The land surveyors of the 19th century were one of the most successful in the field of surveying.
A man who had worked in a surveyor’s shop and spent many years as a surveyors assistant and laborer was awarded the rank of lieutenant colonel, and this was only a few years after he was promoted to brigadier general.
His reputation was so solid that, when the war broke out, he was appointed to command the troops and to oversee the survey of all the land for the Army and Navy.
When he died in 1919, he had accumulated a total of 684,000 acres, which he had managed to do on his own.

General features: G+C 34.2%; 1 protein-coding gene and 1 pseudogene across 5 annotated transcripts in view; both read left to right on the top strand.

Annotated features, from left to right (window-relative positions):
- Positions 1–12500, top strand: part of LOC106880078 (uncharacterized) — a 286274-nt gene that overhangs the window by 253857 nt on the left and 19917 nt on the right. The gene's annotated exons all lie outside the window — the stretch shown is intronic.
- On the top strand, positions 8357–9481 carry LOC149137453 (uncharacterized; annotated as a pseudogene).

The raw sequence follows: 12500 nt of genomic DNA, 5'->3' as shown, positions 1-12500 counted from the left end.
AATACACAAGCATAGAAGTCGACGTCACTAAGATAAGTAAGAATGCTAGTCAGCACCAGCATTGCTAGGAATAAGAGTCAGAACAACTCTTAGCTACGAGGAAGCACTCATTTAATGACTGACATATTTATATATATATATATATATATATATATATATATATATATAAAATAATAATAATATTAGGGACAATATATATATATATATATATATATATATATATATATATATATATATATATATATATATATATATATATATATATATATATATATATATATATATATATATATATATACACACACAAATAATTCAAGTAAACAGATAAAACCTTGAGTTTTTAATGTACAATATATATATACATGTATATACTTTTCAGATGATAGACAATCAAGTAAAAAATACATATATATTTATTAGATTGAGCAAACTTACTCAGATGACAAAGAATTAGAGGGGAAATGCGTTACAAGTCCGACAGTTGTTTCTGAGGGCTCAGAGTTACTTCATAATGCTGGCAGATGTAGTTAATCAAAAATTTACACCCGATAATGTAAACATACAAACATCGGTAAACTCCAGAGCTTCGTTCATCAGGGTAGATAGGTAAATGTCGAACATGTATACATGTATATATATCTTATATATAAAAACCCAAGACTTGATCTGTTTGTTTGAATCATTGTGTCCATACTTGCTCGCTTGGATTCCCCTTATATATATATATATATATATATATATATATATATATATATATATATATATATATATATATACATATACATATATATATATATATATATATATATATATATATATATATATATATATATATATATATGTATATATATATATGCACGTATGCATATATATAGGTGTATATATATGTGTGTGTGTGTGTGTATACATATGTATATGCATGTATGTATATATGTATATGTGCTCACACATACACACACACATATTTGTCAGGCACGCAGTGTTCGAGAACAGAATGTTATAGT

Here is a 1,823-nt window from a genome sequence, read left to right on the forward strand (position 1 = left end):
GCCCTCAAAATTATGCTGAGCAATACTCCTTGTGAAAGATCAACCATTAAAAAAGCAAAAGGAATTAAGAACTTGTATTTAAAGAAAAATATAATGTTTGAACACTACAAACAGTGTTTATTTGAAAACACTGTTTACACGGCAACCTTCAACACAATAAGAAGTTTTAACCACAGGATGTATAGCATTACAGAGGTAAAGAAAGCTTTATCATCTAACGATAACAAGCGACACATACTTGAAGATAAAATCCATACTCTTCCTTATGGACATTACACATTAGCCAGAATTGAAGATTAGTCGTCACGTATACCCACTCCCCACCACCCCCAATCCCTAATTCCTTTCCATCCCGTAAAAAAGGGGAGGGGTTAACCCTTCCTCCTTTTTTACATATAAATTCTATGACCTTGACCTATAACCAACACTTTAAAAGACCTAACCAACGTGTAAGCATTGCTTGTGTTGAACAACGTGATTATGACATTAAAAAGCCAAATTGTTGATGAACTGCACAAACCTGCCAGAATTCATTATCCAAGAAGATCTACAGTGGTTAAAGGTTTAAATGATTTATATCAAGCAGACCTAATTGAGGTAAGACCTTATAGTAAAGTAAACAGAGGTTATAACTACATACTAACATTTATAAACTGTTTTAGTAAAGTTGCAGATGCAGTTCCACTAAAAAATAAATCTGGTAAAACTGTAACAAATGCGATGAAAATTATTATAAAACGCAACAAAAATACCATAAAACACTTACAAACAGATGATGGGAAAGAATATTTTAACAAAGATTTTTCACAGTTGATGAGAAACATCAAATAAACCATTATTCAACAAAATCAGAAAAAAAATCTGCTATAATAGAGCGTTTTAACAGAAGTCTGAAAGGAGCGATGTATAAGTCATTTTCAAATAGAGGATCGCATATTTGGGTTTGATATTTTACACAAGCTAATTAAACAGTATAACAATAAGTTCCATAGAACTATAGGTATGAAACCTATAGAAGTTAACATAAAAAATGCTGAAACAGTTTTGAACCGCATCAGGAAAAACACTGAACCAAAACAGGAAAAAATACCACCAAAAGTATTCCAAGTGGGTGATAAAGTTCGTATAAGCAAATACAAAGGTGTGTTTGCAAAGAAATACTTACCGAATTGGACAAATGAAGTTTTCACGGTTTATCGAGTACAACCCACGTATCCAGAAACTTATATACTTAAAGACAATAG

He was also a brilliant inventor and a great mathematician and geographer.
His life was a true testament to the skills and achievements of a pioneer and a true patriot.
His grave is in the cemetery of his son, the former general of the American Expeditionary Force, in San Diego.